Typically cattle producers can have improved animal performance through controlled systems such as an open lot feedlot. Open lots provide for improved control of diet, health, and monitoring of activity of the animals. Feeding areas such as these also can have disadvantages such as solid manure accumulation, surface water contamination when runoff water is uncontrolled, such systems are labor and machine intensive, and can contribute herd health issues because of high stocking densities, dust, or mud. Forage based grazing can negate many of these issues and is arguably more sustainable and environmentally friendly. However intensive grazing strategies must be employed to obtain comparable productivity. Development of technology that allows for these benefits is needed. Cross fencing and rotational grazing practices would benefit from more flexible and less labor intensive ways of controlling the grazing area.
Figure 1. Calves waiting for new windrows of oats.
A device has been developed by UNL Extension that adapts a center pivot irrigation system into a moveable fence by placing the fence on the center pivot structure. Livestock producers can move anywhere from several hundred to several thousand feet of fence by simply moving the center pivot (while not irrigating). Swath grazing, forage grazing, or crop residue grazing can be accomplished more efficiently by only allowing minimal access to the forage. Essentially moving the animals to the feed rather than bringing the feed to the animals. Advancing a cross fence periodically not improves the grazing efficiency, but it encourages a natural spread of manure and gives the producer more control of remaining crop residue, a necessary requirement to maintain pasture status and avoid the Animal Feeding Operation designation. The device was tested on working farms over a two year period and improved profitability and minimized environmental impact compared to the operator’s previous practices.
Can Intensive Forage Grazing Be Profitable?
The project started from a request for some alternatives to help reduce the cost of gain for feeder calves in 2010. Eliminating the forage activities of baling / stacking, transporting, grinding, feeding and also the spreading of manure can significantly reduce labor and equipment expenses. Keeping feeder calves in a grazing operation instead of concentrated feeding operation has the potential to minimize surface water contamination. The health and welfare of the calf can be improved by having a lower stock density, larger area for exercise, and with crop residue a reduced impact of dusty or muddy conditions. Forage based grazing is arguably more sustainable and environmentally friendly than concentrated feeding areas. However intensive grazing strategies must be employed to obtain comparable productivity. Development of technology that allows for these benefits is necessary. Cross fencing and rotational grazing practices would benefit from more flexible and less labor intensive ways of controlling the grazing area.
Figure 2. Calves grazing standing oats.
What Did We Do?
The project was focused for fall / winter grazing opportunities for newly weaned spring born calves of the semi-arid region of western Nebraska. A successful grazing operation of windrowed or standing forage will have to include a method of controlling daily forage intake through cross fencing( Figures 1 & 2). This would reduce waste and give the producer a feedlot like control of dry matter intake so a desired daily gain could be achieved. Current portable fencing has to be manually installed and moved which is labor intensive especially in frozen soils. A new development in portable fencing was developed by UNL Biological Systems Engineering that a device attaches to a center pivot and properly suspends an electrified wire under tension. This gives the producer a portable cross fence (1,300 ft) that can be moved by the center pivot’s control panel or wirelessly with a computer.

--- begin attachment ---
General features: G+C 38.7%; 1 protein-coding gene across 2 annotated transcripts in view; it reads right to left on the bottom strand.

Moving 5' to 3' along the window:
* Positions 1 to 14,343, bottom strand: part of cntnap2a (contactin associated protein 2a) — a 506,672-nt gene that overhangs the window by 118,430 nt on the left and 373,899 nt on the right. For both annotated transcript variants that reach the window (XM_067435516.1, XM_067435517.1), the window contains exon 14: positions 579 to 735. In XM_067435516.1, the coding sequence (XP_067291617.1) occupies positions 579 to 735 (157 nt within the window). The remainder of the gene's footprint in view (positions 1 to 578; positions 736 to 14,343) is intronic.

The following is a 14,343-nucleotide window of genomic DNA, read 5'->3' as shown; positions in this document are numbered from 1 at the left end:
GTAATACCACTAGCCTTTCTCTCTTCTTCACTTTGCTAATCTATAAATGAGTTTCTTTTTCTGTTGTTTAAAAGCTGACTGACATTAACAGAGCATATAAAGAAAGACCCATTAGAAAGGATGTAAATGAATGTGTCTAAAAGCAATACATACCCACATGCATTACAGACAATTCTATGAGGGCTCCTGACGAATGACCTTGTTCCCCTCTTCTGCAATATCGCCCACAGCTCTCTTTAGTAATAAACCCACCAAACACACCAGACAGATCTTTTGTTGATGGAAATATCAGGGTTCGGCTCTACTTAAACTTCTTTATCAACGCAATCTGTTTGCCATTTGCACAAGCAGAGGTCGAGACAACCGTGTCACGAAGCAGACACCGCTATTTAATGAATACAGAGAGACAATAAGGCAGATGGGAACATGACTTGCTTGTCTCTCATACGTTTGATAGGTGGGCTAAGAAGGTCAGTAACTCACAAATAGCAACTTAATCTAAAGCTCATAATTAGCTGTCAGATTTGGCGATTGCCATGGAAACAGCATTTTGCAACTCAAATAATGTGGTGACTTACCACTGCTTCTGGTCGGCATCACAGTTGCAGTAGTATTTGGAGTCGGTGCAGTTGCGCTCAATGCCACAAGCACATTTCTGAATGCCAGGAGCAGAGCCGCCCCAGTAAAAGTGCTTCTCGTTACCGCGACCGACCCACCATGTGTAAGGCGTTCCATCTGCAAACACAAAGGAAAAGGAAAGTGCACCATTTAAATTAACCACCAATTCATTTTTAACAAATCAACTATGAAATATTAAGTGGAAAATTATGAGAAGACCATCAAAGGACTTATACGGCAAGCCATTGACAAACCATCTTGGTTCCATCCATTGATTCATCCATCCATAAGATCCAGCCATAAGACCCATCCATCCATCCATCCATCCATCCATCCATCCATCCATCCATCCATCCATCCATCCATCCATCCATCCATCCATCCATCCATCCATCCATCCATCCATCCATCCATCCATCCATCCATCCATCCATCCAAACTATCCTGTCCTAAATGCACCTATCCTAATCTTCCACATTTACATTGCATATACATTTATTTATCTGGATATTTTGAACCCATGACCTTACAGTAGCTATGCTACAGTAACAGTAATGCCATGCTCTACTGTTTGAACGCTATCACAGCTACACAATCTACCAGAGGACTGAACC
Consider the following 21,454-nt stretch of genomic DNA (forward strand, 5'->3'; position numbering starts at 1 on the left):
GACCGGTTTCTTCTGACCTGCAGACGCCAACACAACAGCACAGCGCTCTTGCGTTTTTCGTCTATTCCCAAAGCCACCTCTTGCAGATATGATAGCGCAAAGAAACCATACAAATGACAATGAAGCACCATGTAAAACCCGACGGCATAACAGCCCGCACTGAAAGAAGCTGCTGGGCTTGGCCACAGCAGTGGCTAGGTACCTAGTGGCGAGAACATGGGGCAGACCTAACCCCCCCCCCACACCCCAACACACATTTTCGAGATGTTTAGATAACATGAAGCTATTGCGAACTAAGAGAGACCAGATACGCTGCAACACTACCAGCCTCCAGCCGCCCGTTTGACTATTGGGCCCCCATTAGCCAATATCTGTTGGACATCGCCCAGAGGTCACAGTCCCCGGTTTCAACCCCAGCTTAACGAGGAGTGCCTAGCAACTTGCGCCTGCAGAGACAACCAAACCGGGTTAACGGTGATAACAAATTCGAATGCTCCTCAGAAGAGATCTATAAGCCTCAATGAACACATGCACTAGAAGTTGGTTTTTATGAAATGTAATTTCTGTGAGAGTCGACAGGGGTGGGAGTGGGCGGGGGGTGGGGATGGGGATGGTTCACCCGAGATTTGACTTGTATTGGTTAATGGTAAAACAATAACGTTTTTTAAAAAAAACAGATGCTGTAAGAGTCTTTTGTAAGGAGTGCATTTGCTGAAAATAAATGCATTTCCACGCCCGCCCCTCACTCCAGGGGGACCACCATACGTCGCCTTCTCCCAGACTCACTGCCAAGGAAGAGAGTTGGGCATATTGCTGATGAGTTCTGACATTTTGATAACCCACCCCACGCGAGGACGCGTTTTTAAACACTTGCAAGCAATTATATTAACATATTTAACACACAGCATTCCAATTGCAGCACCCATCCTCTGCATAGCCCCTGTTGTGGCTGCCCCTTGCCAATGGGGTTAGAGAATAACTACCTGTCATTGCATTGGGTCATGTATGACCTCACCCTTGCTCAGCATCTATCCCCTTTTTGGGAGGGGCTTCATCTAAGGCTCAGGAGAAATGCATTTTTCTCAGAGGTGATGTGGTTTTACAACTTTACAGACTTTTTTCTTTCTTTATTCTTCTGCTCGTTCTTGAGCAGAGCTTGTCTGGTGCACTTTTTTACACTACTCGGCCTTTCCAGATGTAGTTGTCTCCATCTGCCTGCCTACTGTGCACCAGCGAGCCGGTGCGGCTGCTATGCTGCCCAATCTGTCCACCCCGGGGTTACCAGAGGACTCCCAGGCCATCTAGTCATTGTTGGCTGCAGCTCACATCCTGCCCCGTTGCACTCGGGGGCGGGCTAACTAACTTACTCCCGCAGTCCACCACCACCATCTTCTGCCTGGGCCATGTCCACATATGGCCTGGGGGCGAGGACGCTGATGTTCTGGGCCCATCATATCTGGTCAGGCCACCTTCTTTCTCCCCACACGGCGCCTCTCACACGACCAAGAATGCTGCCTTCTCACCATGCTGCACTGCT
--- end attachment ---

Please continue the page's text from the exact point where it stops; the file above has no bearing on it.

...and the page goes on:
In the fall of 2011 and 2012, four grazing programs were developed to demonstrate this new cross fence. Two were fall planted oats and two were grazed corn stalk residues. The fall oats were grazed as a standing forage and also as a windrow. The corn stalk residue was grazed in a manner to minimize the overgrazing of downed corn ears and reduce the protein supplement.
What Have We Learned?
The projects demonstrated that calves can be successfully maintained in theses grazing systems. The management and the relocations of the cross fence was done easily done though the center pivot’s control panel (average time of 15 minutes). The
Figure 3. Natural manure distribution.
forage quality of the windrowed oats maintained its quality throughout the 105 (fall 2011) and the 120 (fall 2012) day grazing period. In 2011 the oat forage deteriorated only 17% in crude protein and 14% in total digestible nutrients. In 2012 the oat forage deteriorated only 2% in crude protein and 3% in total digestible nutrients. Cost savings in the fall oat grazing are reported at$7,268.85 total or $28.70 / ton grazed ($22.16 per head) for 105 days in the 2011 trial. In the 2012 trial the savings were a total of $4,625.60 or $29.50 / ton ($25.70 per head) for a 120 day trial. The cost savings for the corn stalk residue weren’t measured. The project only demonstrated the control of grain intake in the calves or cow, which it accomplished. The manure was naturally spread throughout the fields and the cattle health and welfare was maintained (Figure 3).
A future plan is being developed to continue to demonstrate the ability to control dietary intake of calves or cows on irrigated forages. With a portable and mechanically moveable cross fence the conveniences of a concentrated feeding operation can be placed into a grazing operation in large scale.
Jason Gross, Engineering Tech, UNL Extension, firstname.lastname@example.org
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